Then he unexpectedly slows down — at the first in the tall brick wall — and starts to drive into … a cemetery!
    At 4 in the morning.
    In the worst neighborhood in America.

    At the slowdown on the corner I think, “This is it,” lightning reach for the dark shape I’ve guessed is the door handle, pull it, and thank God the door opens! I hear the guy say, “Hey, what are you doing?!”

    I look down and it’s a gray gravel-dusty road surface, and in this nanosecond-flash realize that the ground is stationary and is just sitting there like always — only the car is moving . . . so I’m just stepping out onto that solid gravel ground.

    I fling the door wide open, and step out of the car just like you do every time, but bending knees a bit and shooshing right into it like letting go of a bumper after taking a hoppie in winter in Winnipeg, and barely even spilling beer from the Blue Nile cup!

    I immediately run back to the corner of the totally black road under the underpass and it was like the horror days of old New York — just scary as shit. He’d taken me into the middle of the Treme which is freakin’ Harlem circa ’75 and there’s homeless encampments and no lights and nuthin but slimy black scariness in every direction.

    To my left is a 10 foot brick wall and a cemetery, behind me is a badguy and miles of blackness, and to my right is a lightless ghetto. All I could see were the lights of distant Canal Street straight ahead the way we came, two long city blocks away.

    I’ve just been diagnosed with a bad heart, I haven’t slept in a day, and I’m in the middle of the worst neighborhood in The Murder Capital of America.

    I only got one chance — maybe I’ll die tryin’ but it’s all I got. So, this very white guy in shorts starts running through Harlem at 4 in the morning — the hour of which may have been my saving grace because it was Sunday night into Monday morning and my old New York life taught me that this unique time deadzone is usually devoid of even the badguys.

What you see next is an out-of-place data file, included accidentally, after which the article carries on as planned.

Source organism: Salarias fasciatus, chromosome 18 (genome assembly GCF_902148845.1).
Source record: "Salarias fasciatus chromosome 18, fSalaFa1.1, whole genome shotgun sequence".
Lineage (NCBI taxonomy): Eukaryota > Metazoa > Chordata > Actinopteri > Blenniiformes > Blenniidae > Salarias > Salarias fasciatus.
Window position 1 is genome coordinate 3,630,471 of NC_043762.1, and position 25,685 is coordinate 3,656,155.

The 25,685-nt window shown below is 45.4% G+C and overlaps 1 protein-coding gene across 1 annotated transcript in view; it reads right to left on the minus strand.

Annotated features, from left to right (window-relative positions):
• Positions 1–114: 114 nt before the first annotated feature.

I won the 1500-meter foot race at River Heights Junior High, but that was a lotta beers n butts ago. But I got no choice and no other chance or direction home. And so I’m just running this black-of-night marathon towards the light, and apparently the whole time with my freakin beer in my hand! But fuck it – I didn’t wanna die of thirst!

    And I’m running it like a football player for a touchdown, reading the field in front of me, watching for anyone coming out of the darkness or any car coming at me or anyone coming from behind.

    And about a hundred feet from the lights of Canal the guy drives back past me just as I was expecting him to do sooner, and he actually yells, “Hey you owe me money!” out his window. If I hadn’t gotten as close to the lights as quickly as I had, I believe the phrase would have been, “Give me your money.”

    I kept running.

    And made it all the way home for a refresh and what-the-hell-just-happened?!?!, and back out the door for Herbie at sunrise. Nuthin was gonna stop me. I was still one of the first people there and right at the lip of the stage for my hero Herbie Hancock, plus Terence Blanchard, Ellis Marsalis, Kermit Ruffins, The Treme Brass Band, a massive African drumming collective, Harry Shearer and a buncha others including me blessed International Jazz Day at its very birthplace.

    No bastard’s gonna stop me when Herbie Hancock is on the line.

    And that’s the whole everlovin’ story of that.

  • #2
    So very glad to hear that you made the right choice, and were not injured, especially when stepping out of the moving vehicle.

    That is quite a harrowing story. I don't know if you got his license or cabbie information, because this is obviously someone who should be reported.

    You probably would have been safer walking from Frenchmen to the park, although you certainly didn't know that at the time.


    • #3
      holy smokes, that is scary!


      • #4
        Sorry you had to go thru that and I'm glad you're okay. And damn you sure can tell a very entertaining story bro.


        • #5
          Holy crap! Glad you're ok!


          • #6
            Sooooooo, you didn't pay the guy? Unbelievable.

            HA! JK, what a ridiculously terrifying story. Glad you made it out unscathed, and with your humor intact, i.e. the running with the beer imagery had me cracking up.


            • #7
              Originally posted by Brian O'Canada View Post
              At The Mighty Rossta's (and others) suggestion, here's . . .


              And so I’m just running this black-of-night marathon towards the light, and apparently the whole time with my freakin beer in my hand! But fuck it – I didn’t wanna die of thirst!